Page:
Author:Maria Schiller (Max Planck Institute)
Paper short abstract:
Based on participant observation, this paper analyses the reactions of ‘middle class’ residents and urban planners, who inter-relate in ‘local partnerships’ and citizen involvement procedures, to post-migration diversity in the context of the ‘refugee crisis’ in 2015 in two German cities.
Paper long abstract:
This paper presents findings from anthropological research on urban planning and citizen involvement in two German cities. It analyses the ways in which diversity, and I am focusing here primarily on migration-induced changes of the local population, is explicitly or implicitly addressed by 'middle class' participants in citizen involvement procedures. In both urban planning projects, migration-induced diversity has been perceived as a key characteristic of the neighbourhoods from the very start, and has been compounded by the allocation of large temporary asylum accommodation centres in the context of the 'refugee crisis' in 2015. How do urban planners and 'middle class' residents, who are participating in citizen involvement procedures, respond to and evaluate post-migration diversity? How do they relate to it based on their own social positioning and what scenarios do they develop for the neighbourhood? Based on participant observation in citizen involvement events and in so-called 'local partnerships', where local citizens regularly meet with the urban planners, I investigate how the right to the city is becoming differentiated in these urban development projects. I find struggles of urban planners as well as of the participating 'middle class' residents to negotiate diversity, as representations of diversity oscillate between idealizing diversity as profitable (connected with hopes for gentrification and a more dynamic future of the neighbourhood) and demonizing diversity as leading to ghettoization (connected with fears of the loss of value of one's property or of losing the status of the majority).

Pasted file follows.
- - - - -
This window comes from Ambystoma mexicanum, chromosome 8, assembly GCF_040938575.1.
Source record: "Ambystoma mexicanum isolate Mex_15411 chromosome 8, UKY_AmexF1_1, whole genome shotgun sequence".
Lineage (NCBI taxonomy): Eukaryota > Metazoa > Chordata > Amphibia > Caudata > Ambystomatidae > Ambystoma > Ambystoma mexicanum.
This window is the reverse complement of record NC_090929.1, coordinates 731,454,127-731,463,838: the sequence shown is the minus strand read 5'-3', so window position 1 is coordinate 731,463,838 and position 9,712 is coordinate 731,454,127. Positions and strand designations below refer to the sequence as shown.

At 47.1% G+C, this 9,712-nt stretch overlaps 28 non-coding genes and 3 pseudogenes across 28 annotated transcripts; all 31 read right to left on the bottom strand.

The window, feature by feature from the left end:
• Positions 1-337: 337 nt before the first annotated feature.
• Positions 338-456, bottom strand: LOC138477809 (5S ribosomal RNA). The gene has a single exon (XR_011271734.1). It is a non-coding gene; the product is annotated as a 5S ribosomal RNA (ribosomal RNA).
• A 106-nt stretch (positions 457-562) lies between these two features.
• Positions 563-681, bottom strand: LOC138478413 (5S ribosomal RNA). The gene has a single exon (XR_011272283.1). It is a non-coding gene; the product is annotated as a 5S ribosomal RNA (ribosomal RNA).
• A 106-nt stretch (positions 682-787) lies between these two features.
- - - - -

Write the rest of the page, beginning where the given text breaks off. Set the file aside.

The vulnerable middle class? Strategies of housing in a prospering city